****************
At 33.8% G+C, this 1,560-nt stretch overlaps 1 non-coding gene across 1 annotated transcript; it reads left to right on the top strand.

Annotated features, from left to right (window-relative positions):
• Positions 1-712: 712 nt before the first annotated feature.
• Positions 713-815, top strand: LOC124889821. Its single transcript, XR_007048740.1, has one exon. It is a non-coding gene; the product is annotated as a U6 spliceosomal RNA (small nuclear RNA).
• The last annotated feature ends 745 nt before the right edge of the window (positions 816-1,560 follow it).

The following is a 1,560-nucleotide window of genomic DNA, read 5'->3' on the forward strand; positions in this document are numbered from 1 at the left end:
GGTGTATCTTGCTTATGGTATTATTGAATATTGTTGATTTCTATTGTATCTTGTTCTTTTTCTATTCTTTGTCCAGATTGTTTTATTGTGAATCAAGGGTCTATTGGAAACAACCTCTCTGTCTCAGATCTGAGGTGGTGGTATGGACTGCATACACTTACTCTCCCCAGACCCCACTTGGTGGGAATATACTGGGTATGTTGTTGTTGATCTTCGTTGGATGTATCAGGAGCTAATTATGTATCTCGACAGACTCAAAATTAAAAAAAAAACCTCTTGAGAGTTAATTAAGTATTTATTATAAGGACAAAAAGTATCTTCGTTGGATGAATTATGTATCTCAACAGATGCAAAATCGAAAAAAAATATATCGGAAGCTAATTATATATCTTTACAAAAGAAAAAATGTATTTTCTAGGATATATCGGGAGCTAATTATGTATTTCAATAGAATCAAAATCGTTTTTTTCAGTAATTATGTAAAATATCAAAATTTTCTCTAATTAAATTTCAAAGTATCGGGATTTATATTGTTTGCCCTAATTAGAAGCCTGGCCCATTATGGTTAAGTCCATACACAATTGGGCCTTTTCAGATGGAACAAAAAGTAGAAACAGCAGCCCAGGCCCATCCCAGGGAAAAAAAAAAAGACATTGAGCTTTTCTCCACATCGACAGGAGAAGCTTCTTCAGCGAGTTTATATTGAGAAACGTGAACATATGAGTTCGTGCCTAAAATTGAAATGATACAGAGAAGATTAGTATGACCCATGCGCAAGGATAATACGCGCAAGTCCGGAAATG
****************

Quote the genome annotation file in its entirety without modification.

At 33.8% G+C, this 1,560-nt stretch overlaps 1 non-coding gene across 1 annotated transcript; it reads left to right on the top strand.

Annotated features, from left to right (window-relative positions):
• Positions 1-712: 712 nt before the first annotated feature.
• Positions 713-815, top strand: LOC124889821. Its single transcript, XR_007048740.1, has one exon. It is a non-coding gene; the product is annotated as a U6 spliceosomal RNA (small nuclear RNA).
• The last annotated feature ends 745 nt before the right edge of the window (positions 816-1,560 follow it).

The following is a 1,560-nucleotide window of genomic DNA, read 5'->3' on the forward strand; positions in this document are numbered from 1 at the left end:
GGTGTATCTTGCTTATGGTATTATTGAATATTGTTGATTTCTATTGTATCTTGTTCTTTTTCTATTCTTTGTCCAGATTGTTTTATTGTGAATCAAGGGTCTATTGGAAACAACCTCTCTGTCTCAGATCTGAGGTGGTGGTATGGACTGCATACACTTACTCTCCCCAGACCCCACTTGGTGGGAATATACTGGGTATGTTGTTGTTGATCTTCGTTGGATGTATCAGGAGCTAATTATGTATCTCGACAGACTCAAAATTAAAAAAAAAACCTCTTGAGAGTTAATTAAGTATTTATTATAAGGACAAAAAGTATCTTCGTTGGATGAATTATGTATCTCAACAGATGCAAAATCGAAAAAAAATATATCGGAAGCTAATTATATATCTTTACAAAAGAAAAAATGTATTTTCTAGGATATATCGGGAGCTAATTATGTATTTCAATAGAATCAAAATCGTTTTTTTCAGTAATTATGTAAAATATCAAAATTTTCTCTAATTAAATTTCAAAGTATCGGGATTTATATTGTTTGCCCTAATTAGAAGCCTGGCCCATTATGGTTAAGTCCATACACAATTGGGCCTTTTCAGATGGAACAAAAAGTAGAAACAGCAGCCCAGGCCCATCCCAGGGAAAAAAAAAAAGACATTGAGCTTTTCTCCACATCGACAGGAGAAGCTTCTTCAGCGAGTTTATATTGAGAAACGTGAACATATGAGTTCGTGCCTAAAATTGAAATGATACAGAGAAGATTAGTATGACCCATGCGCAAGGATAATACGCGCAAGTCCGGAAATG